Bathed in luxurious earth tones of black, brown, orange, and gold, the hotel combines the sleek and minimalist Italian design style with traditional Japanese art elements. For example, the double doors in the lobby corridor feature the traditional Japanese three-layer continuous ripple pattern, which also appears on many main walls throughout the hotel. The central part of the floor upon entering is adorned with Bulgari’s eight-pointed star emblem. The brooches depicting Mount Fuji, designed by Bulgari in the 1970s, have also become a symbol of the hotel, visible on the room key envelopes and bar menu covers, showcasing Bulgari’s interpretation of Mount Fuji through jewelry.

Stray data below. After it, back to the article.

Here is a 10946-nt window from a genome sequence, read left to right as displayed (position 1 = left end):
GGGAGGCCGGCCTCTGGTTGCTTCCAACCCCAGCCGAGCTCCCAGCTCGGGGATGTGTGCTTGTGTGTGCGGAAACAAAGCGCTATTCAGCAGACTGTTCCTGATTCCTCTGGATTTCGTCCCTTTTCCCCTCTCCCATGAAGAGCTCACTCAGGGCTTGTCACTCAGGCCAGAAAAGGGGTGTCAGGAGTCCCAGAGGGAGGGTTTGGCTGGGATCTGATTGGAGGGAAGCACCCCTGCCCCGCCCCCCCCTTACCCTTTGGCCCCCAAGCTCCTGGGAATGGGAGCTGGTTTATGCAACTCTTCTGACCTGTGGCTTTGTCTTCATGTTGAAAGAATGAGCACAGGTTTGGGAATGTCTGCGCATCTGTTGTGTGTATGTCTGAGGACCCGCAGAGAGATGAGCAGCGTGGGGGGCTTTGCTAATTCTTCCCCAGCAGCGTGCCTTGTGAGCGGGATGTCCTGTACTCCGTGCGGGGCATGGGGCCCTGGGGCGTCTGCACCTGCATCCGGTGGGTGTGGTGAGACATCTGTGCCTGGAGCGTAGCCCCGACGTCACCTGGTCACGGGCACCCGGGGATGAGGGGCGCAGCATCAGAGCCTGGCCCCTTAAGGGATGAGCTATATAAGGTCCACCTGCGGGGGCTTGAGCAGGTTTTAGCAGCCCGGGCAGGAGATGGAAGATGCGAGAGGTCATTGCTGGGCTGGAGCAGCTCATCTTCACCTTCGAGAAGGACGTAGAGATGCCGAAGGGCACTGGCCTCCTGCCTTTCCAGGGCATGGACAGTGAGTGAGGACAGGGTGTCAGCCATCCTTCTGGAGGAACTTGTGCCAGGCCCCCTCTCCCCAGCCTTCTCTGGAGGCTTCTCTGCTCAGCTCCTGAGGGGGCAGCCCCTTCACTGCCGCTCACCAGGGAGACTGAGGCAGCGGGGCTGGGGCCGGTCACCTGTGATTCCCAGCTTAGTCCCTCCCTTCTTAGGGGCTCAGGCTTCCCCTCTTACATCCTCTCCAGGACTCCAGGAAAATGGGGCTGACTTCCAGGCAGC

Bulgari Hotel boasts 98 rooms, with the 400-square-meter suites claimed to be the most spacious in Tokyo city center. In addition to the renowned sushi restaurant and the Italian restaurant that has shone brightly in Bulgari hotels worldwide, Il Ristorante – Niko Romito.
Located on the 40th floor, Il Ristorante – Niko Romito offers a narrow and elongated space that allows every table to enjoy the panoramic views of Tokyo. The restaurant’s color scheme continues the hotel’s style, blending Japanese and Italian aesthetics to perfection. Saffron-colored walls harmonize with shades of brown, orange, and champagne gold furnishings, showcasing wooden arched ceilings inspired by traditional Japanese temple doors. Murano glass lamps, hand-blown from the island of Murano, hang from the ceiling, while golden lattice pillars exude the artistic charm of Japan. It is an overall understated and restrained atmosphere, accompanied by an indescribable sense of luxury.